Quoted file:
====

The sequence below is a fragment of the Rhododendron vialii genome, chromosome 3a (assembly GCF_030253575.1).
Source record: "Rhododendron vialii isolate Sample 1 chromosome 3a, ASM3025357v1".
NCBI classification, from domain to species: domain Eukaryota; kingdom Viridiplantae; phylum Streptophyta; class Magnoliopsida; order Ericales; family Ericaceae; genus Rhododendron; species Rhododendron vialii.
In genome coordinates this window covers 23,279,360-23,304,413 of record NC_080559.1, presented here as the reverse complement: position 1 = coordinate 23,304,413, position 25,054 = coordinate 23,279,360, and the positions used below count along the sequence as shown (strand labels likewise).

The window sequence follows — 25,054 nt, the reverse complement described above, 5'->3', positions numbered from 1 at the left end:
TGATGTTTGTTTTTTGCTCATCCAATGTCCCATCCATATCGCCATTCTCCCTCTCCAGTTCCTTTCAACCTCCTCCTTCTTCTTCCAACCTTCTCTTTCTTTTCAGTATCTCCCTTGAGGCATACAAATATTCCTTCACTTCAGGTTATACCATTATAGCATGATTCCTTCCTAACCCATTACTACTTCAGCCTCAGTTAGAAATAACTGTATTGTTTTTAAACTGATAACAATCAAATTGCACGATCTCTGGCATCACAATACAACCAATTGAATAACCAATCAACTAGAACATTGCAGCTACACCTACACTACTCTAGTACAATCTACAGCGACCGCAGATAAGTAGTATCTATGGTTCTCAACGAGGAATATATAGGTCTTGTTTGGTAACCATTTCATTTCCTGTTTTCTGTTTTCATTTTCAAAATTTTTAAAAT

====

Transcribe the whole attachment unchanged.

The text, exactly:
The sequence below is a fragment of the Rhododendron vialii genome, chromosome 3a (assembly GCF_030253575.1).
Source record: "Rhododendron vialii isolate Sample 1 chromosome 3a, ASM3025357v1".
NCBI classification, from domain to species: domain Eukaryota; kingdom Viridiplantae; phylum Streptophyta; class Magnoliopsida; order Ericales; family Ericaceae; genus Rhododendron; species Rhododendron vialii.
In genome coordinates this window covers 23,279,360-23,304,413 of record NC_080559.1, presented here as the reverse complement: position 1 = coordinate 23,304,413, position 25,054 = coordinate 23,279,360, and the positions used below count along the sequence as shown (strand labels likewise).

The window sequence follows — 25,054 nt, the reverse complement described above, 5'->3', positions numbered from 1 at the left end:
TGATGTTTGTTTTTTGCTCATCCAATGTCCCATCCATATCGCCATTCTCCCTCTCCAGTTCCTTTCAACCTCCTCCTTCTTCTTCCAACCTTCTCTTTCTTTTCAGTATCTCCCTTGAGGCATACAAATATTCCTTCACTTCAGGTTATACCATTATAGCATGATTCCTTCCTAACCCATTACTACTTCAGCCTCAGTTAGAAATAACTGTATTGTTTTTAAACTGATAACAATCAAATTGCACGATCTCTGGCATCACAATACAACCAATTGAATAACCAATCAACTAGAACATTGCAGCTACACCTACACTACTCTAGTACAATCTACAGCGACCGCAGATAAGTAGTATCTATGGTTCTCAACGAGGAATATATAGGTCTTGTTTGGTAACCATTTCATTTCCTGTTTTCTGTTTTCATTTTCAAAATTTTTAAAAT